Did you know that the sewer needs to ‘breathe’? The place that quietly deals with all those little pressies we deliver via a quick flush of the toilet need a little fresh air to make sure they are processed effectively and without too much stench.
This little nugget of information came to the fore following the October 26 Tweed Shire Council (TSC) meeting after residents near the intersection of McAllisters Road and Buenavista Ave and surrounding areas in Bilambil Heights sent a petition into TSC ‘to stop all future works from construction’ and for ‘designers to go back to the drawing board to investigate and find alternative locations that is not out the front of someone’s home and other homes where residents are affected by stink pipe’.
According to a spokesperson from TSC there are ‘about 225 vents across the Tweed’s gravity sewer network and another 12 ground-mounted vents’ and they are ‘required under the Plumbing Code of Australia (AS 3500) and in keeping with standards set out by the Water Services Association of Australia. These vents are in addition to the smaller odour vents commonly found on all houses as part of sewerage services to the home’.
Mayor Chris Cherry was quick to explain that ‘when we are providing wastewater services, our sewage services, these kinds of vents where the system can take in fresh air and make sure that what’s transported in the pipes doesn’t become anaerobic is really important. When it doesn’t have enough oxygen then it actually becomes a lot stinkier.
‘It is important to have these kinds of vents everywhere and as the we heard in community access earlier today, every house does have a small vent for exactly the same purpose. There’s only one time when they will produce odours and that is if a system fails, if something goes wrong. Normally they’re taking in and that’s their purpose.’
A spokesperson for TSC confirmed the purpose of the vents telling The Echo that the vents, ‘allow the sewerage network to “breathe” by allowing air to leave the system as well as for air to be sucked into the system. One of the main purposes of these vents is to avoid odour issues, not create them. They also stop the water traps being sucked out in the house such as those in toilets and sinks.’
The Tweed also has 214 sewer pump stations which all have vent poles, the majority located in residential areas.
‘This is a normal part of living in an urban environment that we have these vents,’ said Cr Cherry.
‘They don’t create toxic fumes. The worst that they can give off is sulphuric kind of a thing, but that is then dissipated into the atmosphere. So it’s not going to create a health risk for our residents.’
‘Odour complaints from the sewer network in the Tweed Shire are extremely low and well below industry trends for local water utilities in NSW. Council averages less than one odour complaint per year related to vents,’ the spokesperson explained.
‘Where there is no significant or ongoing impact to the residents from construction of underground sewer networks within public land, Council does not generally undertake formal community consultation. We typically provide residents with notification 1–2 weeks in advance of construction where it may have immediate or temporary impacts.’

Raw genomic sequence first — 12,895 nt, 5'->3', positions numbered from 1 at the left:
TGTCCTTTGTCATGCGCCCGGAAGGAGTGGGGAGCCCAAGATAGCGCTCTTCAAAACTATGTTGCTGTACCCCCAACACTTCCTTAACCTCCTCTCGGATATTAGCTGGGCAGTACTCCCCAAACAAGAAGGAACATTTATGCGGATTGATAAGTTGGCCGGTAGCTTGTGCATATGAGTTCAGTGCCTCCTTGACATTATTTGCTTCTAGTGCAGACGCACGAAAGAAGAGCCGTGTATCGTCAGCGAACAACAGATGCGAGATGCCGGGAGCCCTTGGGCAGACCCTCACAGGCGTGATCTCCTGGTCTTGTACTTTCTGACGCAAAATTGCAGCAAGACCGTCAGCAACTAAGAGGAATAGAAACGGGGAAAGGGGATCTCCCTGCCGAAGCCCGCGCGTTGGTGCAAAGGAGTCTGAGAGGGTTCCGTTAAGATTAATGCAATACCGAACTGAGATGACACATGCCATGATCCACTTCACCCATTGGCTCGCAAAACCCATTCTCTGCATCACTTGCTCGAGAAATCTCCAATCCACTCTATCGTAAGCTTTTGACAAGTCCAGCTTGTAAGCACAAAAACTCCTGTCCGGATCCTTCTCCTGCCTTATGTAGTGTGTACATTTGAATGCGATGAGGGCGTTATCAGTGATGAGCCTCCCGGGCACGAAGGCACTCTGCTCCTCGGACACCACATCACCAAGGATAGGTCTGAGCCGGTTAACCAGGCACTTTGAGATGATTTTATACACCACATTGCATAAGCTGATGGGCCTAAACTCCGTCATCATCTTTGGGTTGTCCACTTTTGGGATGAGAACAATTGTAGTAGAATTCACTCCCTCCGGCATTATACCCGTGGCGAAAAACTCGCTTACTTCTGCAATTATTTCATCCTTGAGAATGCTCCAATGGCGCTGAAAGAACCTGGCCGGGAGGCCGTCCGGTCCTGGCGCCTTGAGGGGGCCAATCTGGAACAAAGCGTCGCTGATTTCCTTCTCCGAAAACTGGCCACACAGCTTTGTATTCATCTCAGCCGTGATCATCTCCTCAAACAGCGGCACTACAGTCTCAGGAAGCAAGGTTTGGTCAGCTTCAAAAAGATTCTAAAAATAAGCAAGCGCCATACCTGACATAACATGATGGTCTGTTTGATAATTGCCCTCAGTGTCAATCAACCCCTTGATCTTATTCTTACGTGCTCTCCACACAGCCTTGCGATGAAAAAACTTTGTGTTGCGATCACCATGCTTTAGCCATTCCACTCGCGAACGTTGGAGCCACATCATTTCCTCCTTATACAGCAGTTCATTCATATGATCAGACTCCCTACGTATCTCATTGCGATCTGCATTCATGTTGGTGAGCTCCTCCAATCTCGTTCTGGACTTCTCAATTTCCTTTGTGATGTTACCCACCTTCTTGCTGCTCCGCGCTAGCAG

After being alerted to residents’ concerns, Council’s Engineering team conducted a review of the design of the 10m vent stack and its placement. Their findings are as follows:
- The manhole selected (located at the corner of McAllister Road and Buenavista Drive) for the 10-metre-high vent is deemed the most appropriate option. Other options increase the risk of sewer overflows or have the potential to impact the operation of residences’ internal plumbing.
- Although a ground-mounted vent is possible, it may pose a higher risk of ongoing odour problems. Such a vent can also have a visual impact on the area.
- The use of the type 2 standard receiving manhole design is recommended. This design discharges into the gravity with a ‘Y’ just downstream of the manhole, creating negative pressure within the manhole, which reduces the occurrence of air discharge from the vent.
- The possible locations for the vent are limited and are constrained due to existing infrastructure and the topography of the area. The review identified it may be possible to consider moving the vent a few meters upslope from the existing manhole while maintaining a negative gradient, pending resident preferences and the location of other services such as power, water, telecommunications, stormwater, etc. However, it is not possible for a significant change to the location. Staff will work with residents to reduce any perceived visual impact as much as possible.
‘Since concerns were first raised with Council, our Construction Engineer has met with residents and a review of the location of the vent undertaken. Unfortunately, for the reasons outlined above, the vent is not able to be moved by much more than a few metres,’ the spokesperson told The Echo.
More details about sewer ventilation, including information about the 10-metre-high vents, can be found on our website at tweed.nsw.gov.au/sewer-ventilation.